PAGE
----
Objectives: We sought to compare all-cause mortality of people living with HIV and accessing care in Canada and the UK. Methods: Individuals from the Canadian Observational Cohort (CANOC) collaboration and UK Collaborative HIV Cohort (UK CHIC) study who were aged ≥ 18 years, had initiated antiretroviral therapy (ART) for the first time between 2000 and 2012 and who had acquired HIV through sexual transmission were included in the analysis. Cox regression was used to investigate the difference in mortality risk between the two cohort collaborations, accounting for loss to follow-up as a competing risk. Results: A total of 19 960 participants were included in the analysis (CANOC, 4137; UK CHIC, 15 823). CANOC participants were more likely to be older [median age 39 years (interquartile range (IQR): 33, 46 years) vs. 36 years (IQR: 31, 43 years) for UK CHIC participants], to be male (86 vs. 73%, respectively), and to report men who have sex with men (MSM) sexual transmission risk (72 vs. 56%, respectively) (all P < 0.001). Overall, 762 deaths occurred during 98 798 person-years (PY) of follow-up, giving a crude mortality rate of 7.7 per 1000 PY [95% confidence interval (CI): 7.1, 8.3 per 1000 PY]. The crude mortality rates were 8.6 (95% CI: 7.4, 10.0) and 7.5 (95% CI: 6.9, 8.1) per 1000 PY among CANOC and UK CHIC study participants, respectively. No statistically significant difference in mortality risk was observed between the cohort collaborations in Cox regression accounting for loss to follow-up as a competing risk (adjusted hazard ratio 0.86; 95% CI: 0.72–1.03). Conclusions: Despite differences in national HIV care provision and treatment guidelines, mortality risk did not differ between CANOC and UK CHIC study participants who acquired HIV through sexual transmission.
Bibliographical noteFunding Information:
We would like to thank all study participants in the CANOC-UK CHIC collaboration, and the physicians, nurses, social workers and volunteers who support them. We would also like to thank Keith Chan for his work on an early version of this analysis Funding: CANOC is funded by the Canadian Institutes of Health Research (CIHR) through a Centres Grant [Centres for HIV/AIDS Population Health and Health Services Research (CIHR 711314)] and two Operating Grants (HIV/AIDS Priority Announcement (CIHR 711310); Population and Public Health (CIHR 711319)], and is also supported by the CIHR Canadian HIV Trials Network (CTN 242). The UK CHIC study is funded by the Medical Research Council (MRC) UK (grant numbers G0000199, G0600337, G0900274 and M004236). The views expressed in this paper are those of the researchers and not necessarily those of the MRC. ANB is supported by a CIHR New Investigator Award. AC is supported by a Canadian Medical Hall of Fame (CMHF) Award for Medical Students. CC is supported through an Applied HIV Research Chair from the OHTN. RSH is supported by a University Professorship at Simon Fraser University. MBK is supported by a Chercheur-National Career Award from the Fonds de recherche Sant?-Qu?bec (FRQ-S). MRL receives salary support from CIHR. JSGM is supported by the British Columbia Ministry of Health and through an Avant-Garde Award (DP1-DA026182) from the National Institute of Drug Abuse (NIDA), at the US National Institutes of Health (NIH). He has also received financial support from the International AIDS Society, United Nations AIDS Program, World Health Organization, National Institutes of Health Research?Office of AIDS Research, National Institute of Allergy & Infectious Diseases, The United States President's Emergency Plan for AIDS Relief (PEPfAR), UNICEF, the University of British Columbia, Simon Fraser University, Providence Health Care and Vancouver Coastal Health Authority. SP is supported by a Study Abroad Studentship from the Leverhulme Trust. JR is supported through an OHTN Chair in Biostatistics. HS is supported by a Michael Smith Foundation Postdoctoral Fellowship Award. SJ is supported through an MRC UK grant and has received speaker's fees from Gilead Sciences.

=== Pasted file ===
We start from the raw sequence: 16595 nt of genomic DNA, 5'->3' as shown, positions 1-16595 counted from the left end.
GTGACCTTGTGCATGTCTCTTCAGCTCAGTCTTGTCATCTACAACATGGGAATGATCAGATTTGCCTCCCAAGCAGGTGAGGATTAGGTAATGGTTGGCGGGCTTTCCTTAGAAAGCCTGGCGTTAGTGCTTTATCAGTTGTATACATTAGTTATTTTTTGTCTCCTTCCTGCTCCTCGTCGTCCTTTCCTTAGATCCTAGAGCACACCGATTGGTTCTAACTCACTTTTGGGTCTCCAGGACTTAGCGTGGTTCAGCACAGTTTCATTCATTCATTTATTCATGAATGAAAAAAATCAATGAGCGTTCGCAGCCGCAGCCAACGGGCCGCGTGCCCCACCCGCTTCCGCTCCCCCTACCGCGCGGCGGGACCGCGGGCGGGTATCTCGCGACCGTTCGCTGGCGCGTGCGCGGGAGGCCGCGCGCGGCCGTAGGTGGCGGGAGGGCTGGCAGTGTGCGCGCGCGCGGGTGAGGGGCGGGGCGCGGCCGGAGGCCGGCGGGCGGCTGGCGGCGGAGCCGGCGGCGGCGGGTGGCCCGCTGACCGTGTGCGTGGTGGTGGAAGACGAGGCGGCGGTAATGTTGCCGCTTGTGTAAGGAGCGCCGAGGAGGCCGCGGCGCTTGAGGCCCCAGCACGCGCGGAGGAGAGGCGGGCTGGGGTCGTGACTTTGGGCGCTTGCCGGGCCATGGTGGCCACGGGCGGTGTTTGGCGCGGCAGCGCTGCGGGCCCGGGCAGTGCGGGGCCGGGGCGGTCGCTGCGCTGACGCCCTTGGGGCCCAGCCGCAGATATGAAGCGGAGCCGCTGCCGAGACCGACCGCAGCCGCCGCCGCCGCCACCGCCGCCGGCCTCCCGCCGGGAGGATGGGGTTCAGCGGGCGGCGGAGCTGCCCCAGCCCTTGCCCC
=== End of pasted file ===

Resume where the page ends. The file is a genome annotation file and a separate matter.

© 2017 The Authors. HIV Medicine published by John Wiley & Sons Ltd on behalf of British HIV Association.
- antiretroviral therapy